AP Photo/Charlie Riedel A Texas State prison unit in Rosharon is submerged by water from the flooded Brazos River in the aftermath of Hurricane Harvey. H arvey has pummeled Houston. Irma has devastated the Caribbean and is projected to hit Florida. More tropical depressions are forming in the Atlantic, and scientists have warned that with rising temperatures come stronger, more frequent hurricanes. And yet, as is not the case with events like tornadoes, we get advance warnings when hurricanes are coming our way. There’s often time, sometimes even plenty of time, for people to flee. Why don’t they? Why not leave New Orleans before Katrina, or Houston before Harvey? At the very least, why don’t people go to a shelter? Often, the answer (to this and many questions) depends on a person’s wealth, or race, or age. Many people are unable to flee because they don’t have the means, they can’t risk their job, they’re old, or they’re disabled. Nor do governments provide much in the way of means...
This week, Louise Linton, the wife of Treasury Secretary Steve Mnuchin, was forced to apologize for an "insensitive" comment she made on Instagram. While this may seem like nothing more than a silly social media spat, Linton's comment is indicative of a much larger issue present in American conservative thought and public policy.
After posting a photo of herself exiting a government plane after a #daytrip to Kentucky, Linton shot back at jennimiller29, a commenter who’d said, “Glad we could pay for your little getaway. #deplorable.” Linton’s defense invoked the theory of trickle-down economics: “Have you given more to the economy than me and my husband? Either as an individual earner in taxes OR in self sacrifice to your country? I’m pretty sure we paid more taxes toward our day ‘trip’ than you did. Pretty sure the amount we sacrifice per year is a lot more than you’d be willing to sacrifice if the choice was yours.”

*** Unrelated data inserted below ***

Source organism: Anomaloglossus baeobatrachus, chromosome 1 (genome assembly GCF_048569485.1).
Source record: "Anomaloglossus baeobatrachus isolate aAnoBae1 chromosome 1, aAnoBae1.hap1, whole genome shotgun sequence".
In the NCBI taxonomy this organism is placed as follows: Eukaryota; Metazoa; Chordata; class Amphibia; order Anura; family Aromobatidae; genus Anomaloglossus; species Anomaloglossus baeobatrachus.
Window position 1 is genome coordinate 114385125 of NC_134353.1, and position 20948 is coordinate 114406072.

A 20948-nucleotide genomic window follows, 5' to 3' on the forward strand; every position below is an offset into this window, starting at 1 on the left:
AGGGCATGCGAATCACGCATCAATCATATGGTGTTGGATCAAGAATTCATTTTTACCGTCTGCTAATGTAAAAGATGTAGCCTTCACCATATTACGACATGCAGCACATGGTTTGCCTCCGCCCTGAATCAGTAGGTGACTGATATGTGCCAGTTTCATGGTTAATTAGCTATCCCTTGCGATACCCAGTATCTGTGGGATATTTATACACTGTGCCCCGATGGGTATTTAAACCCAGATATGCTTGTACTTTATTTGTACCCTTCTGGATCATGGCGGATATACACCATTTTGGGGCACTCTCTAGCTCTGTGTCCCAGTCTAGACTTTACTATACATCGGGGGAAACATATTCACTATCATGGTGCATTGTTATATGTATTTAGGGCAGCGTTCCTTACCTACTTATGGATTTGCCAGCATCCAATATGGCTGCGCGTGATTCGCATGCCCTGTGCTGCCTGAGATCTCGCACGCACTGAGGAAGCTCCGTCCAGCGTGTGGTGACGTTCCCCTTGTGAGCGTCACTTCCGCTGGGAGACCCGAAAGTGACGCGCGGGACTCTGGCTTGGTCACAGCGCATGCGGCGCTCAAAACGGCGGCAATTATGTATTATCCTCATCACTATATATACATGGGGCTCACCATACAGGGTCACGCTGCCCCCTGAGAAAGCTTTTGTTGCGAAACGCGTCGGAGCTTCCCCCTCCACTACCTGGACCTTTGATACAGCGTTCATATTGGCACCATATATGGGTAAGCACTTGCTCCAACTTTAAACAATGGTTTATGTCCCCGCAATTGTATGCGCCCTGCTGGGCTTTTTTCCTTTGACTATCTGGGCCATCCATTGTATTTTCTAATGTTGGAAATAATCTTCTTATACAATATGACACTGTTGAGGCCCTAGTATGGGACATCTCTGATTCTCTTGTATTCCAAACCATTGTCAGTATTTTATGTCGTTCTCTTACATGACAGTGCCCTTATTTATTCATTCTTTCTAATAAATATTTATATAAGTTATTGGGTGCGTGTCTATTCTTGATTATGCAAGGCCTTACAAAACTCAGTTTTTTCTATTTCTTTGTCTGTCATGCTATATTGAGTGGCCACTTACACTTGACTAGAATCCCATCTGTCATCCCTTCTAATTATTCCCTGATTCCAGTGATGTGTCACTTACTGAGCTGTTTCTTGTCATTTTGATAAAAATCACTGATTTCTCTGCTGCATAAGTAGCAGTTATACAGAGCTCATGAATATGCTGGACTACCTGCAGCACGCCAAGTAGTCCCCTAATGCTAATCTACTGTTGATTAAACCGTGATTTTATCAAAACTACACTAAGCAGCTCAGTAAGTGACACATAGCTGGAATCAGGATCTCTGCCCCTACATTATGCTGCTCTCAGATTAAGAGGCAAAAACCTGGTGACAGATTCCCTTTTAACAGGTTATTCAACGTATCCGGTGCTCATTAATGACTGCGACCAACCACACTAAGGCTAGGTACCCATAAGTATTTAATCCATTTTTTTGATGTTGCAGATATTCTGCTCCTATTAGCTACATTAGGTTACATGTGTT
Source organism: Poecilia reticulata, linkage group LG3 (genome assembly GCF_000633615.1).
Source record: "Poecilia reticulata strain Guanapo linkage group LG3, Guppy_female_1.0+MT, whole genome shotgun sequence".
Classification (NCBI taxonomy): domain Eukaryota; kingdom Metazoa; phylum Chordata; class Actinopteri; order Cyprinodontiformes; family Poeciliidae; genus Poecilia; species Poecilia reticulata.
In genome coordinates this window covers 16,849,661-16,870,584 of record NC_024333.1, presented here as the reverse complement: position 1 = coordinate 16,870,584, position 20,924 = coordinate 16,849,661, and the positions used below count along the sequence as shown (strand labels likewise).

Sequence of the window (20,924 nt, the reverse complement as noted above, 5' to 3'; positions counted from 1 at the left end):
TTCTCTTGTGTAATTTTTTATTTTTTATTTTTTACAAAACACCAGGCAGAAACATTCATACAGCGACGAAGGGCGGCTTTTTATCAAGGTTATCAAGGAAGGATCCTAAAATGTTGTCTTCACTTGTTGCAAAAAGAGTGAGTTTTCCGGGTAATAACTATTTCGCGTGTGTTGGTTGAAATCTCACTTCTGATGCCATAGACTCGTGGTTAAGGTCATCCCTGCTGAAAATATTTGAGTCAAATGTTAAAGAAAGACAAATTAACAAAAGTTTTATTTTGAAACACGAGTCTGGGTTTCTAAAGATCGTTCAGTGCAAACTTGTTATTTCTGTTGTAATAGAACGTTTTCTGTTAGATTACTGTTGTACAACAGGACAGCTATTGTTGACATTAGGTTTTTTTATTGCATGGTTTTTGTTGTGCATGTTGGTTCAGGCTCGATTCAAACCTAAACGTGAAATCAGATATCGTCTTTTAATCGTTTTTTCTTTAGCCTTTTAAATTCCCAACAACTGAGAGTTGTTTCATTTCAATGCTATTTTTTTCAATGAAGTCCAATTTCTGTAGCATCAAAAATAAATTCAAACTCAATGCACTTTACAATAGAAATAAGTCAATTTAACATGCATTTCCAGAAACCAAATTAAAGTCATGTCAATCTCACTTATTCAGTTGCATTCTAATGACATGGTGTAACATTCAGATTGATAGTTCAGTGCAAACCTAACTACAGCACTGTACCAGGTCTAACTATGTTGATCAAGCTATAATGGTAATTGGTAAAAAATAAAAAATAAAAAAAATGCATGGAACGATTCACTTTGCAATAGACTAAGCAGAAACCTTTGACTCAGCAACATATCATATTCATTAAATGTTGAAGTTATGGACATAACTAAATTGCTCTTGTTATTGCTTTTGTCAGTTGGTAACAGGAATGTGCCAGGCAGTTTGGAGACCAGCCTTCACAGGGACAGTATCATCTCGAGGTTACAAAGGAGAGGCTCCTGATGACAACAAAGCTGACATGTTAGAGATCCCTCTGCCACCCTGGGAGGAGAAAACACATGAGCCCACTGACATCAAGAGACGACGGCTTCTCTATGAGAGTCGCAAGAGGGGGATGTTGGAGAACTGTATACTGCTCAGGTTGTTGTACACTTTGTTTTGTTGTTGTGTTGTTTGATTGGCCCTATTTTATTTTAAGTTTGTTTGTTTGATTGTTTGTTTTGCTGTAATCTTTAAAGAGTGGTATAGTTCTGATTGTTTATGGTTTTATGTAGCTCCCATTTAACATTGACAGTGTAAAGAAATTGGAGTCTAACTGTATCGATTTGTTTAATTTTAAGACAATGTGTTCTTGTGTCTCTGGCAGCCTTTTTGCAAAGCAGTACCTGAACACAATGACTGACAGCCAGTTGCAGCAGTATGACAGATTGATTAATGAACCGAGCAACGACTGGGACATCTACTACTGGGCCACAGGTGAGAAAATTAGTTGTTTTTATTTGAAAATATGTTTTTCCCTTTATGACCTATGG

According to Linton, the good folks at the top are actually burdened by their wealth, because their massive wealth provides a service to the rest of society. Not only do they “sacrifice” by the taxes they pay, but they're basically public servants of the economy. Never mind that the current tax system bolsters the wealthy through benefits that include the low capital gains tax rate, the mortgage interest deductions, and even a deduction for some expenses related to their yachts. The rich, with lifestyles so luxurious that the incautious among them will hashtag expensive brands on posts about government travel as Linton did (“#rolandmouret pants, #tomford sunnies, #hermesscarf, #valentinorockstudheels,” she wrote), need even more tax breaks because they stimulate the economy for less worthy consumers. How can jennimiller29, and all the other lowly workers, be so ungrateful?!